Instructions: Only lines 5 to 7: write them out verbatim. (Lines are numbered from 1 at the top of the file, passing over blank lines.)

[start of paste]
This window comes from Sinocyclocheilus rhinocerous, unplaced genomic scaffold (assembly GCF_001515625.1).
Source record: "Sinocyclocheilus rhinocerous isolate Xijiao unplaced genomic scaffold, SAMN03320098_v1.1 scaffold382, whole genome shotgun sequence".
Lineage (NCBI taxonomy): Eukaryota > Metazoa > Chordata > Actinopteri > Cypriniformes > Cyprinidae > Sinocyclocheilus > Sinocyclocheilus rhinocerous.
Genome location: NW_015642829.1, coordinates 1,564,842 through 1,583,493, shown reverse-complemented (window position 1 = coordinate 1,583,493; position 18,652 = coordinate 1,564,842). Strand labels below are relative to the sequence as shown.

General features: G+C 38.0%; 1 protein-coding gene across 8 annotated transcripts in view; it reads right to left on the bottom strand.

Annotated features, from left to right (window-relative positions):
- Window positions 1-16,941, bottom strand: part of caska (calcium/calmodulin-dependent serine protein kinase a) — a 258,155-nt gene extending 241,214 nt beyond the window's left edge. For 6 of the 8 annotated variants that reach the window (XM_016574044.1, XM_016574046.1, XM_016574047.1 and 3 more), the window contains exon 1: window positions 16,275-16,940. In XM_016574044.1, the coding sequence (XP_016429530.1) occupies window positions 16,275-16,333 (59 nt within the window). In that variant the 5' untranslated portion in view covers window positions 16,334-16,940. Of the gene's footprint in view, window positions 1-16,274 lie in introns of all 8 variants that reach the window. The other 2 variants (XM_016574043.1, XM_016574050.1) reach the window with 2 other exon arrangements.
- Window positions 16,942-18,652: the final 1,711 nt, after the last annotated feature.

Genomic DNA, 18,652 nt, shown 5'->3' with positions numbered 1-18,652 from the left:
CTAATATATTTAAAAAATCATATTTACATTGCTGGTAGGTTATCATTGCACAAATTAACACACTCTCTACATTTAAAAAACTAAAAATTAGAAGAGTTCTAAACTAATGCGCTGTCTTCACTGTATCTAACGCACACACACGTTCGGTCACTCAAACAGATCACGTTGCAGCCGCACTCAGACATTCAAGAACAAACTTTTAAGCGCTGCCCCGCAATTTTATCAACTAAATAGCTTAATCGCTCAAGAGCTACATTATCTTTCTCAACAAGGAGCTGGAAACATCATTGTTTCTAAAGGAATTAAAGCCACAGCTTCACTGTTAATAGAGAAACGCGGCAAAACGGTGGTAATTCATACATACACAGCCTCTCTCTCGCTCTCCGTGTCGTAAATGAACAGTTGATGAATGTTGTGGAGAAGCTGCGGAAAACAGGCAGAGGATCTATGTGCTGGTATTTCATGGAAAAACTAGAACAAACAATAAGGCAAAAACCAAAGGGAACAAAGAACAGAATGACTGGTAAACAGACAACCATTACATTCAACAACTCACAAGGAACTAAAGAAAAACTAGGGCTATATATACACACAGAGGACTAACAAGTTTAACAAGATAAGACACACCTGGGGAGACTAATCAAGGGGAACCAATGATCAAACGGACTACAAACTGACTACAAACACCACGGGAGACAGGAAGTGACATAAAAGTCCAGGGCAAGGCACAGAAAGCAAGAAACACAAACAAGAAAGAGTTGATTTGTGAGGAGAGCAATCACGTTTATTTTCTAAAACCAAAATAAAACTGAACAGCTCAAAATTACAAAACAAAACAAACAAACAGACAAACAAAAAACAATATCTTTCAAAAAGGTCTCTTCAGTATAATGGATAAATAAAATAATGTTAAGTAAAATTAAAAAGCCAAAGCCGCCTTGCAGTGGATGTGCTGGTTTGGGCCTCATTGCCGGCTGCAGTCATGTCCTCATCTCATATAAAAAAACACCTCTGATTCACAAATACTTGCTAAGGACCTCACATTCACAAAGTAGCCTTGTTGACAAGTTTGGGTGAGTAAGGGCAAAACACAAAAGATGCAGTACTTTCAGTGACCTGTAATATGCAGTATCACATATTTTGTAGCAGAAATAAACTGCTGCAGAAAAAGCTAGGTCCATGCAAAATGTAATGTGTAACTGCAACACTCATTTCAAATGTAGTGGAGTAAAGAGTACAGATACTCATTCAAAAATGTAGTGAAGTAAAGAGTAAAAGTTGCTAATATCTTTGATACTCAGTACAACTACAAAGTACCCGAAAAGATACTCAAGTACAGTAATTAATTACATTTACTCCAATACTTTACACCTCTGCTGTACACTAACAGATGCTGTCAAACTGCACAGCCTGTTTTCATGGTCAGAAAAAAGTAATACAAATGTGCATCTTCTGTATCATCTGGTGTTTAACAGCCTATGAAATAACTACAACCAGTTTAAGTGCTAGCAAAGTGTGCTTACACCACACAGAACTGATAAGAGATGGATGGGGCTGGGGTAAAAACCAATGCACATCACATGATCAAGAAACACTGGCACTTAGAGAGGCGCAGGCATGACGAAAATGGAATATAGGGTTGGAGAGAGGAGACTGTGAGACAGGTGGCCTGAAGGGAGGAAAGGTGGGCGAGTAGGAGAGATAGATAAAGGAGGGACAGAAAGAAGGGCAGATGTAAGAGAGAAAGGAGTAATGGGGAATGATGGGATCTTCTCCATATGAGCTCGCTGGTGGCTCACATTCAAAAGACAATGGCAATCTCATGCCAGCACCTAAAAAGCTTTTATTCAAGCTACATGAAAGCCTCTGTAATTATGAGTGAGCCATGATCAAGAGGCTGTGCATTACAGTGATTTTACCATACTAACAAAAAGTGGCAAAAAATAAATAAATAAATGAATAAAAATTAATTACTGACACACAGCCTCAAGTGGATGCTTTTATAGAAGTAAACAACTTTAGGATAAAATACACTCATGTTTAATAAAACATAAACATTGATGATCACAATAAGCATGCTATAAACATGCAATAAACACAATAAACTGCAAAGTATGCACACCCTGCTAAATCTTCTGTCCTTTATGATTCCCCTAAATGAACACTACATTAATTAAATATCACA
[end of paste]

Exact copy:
General features: G+C 38.0%; 1 protein-coding gene across 8 annotated transcripts in view; it reads right to left on the bottom strand.

Annotated features, from left to right (window-relative positions):
- Window positions 1-16,941, bottom strand: part of caska (calcium/calmodulin-dependent serine protein kinase a) — a 258,155-nt gene extending 241,214 nt beyond the window's left edge. For 6 of the 8 annotated variants that reach the window (XM_016574044.1, XM_016574046.1, XM_016574047.1 and 3 more), the window contains exon 1: window positions 16,275-16,940. In XM_016574044.1, the coding sequence (XP_016429530.1) occupies window positions 16,275-16,333 (59 nt within the window). In that variant the 5' untranslated portion in view covers window positions 16,334-16,940. Of the gene's footprint in view, window positions 1-16,274 lie in introns of all 8 variants that reach the window. The other 2 variants (XM_016574043.1, XM_016574050.1) reach the window with 2 other exon arrangements.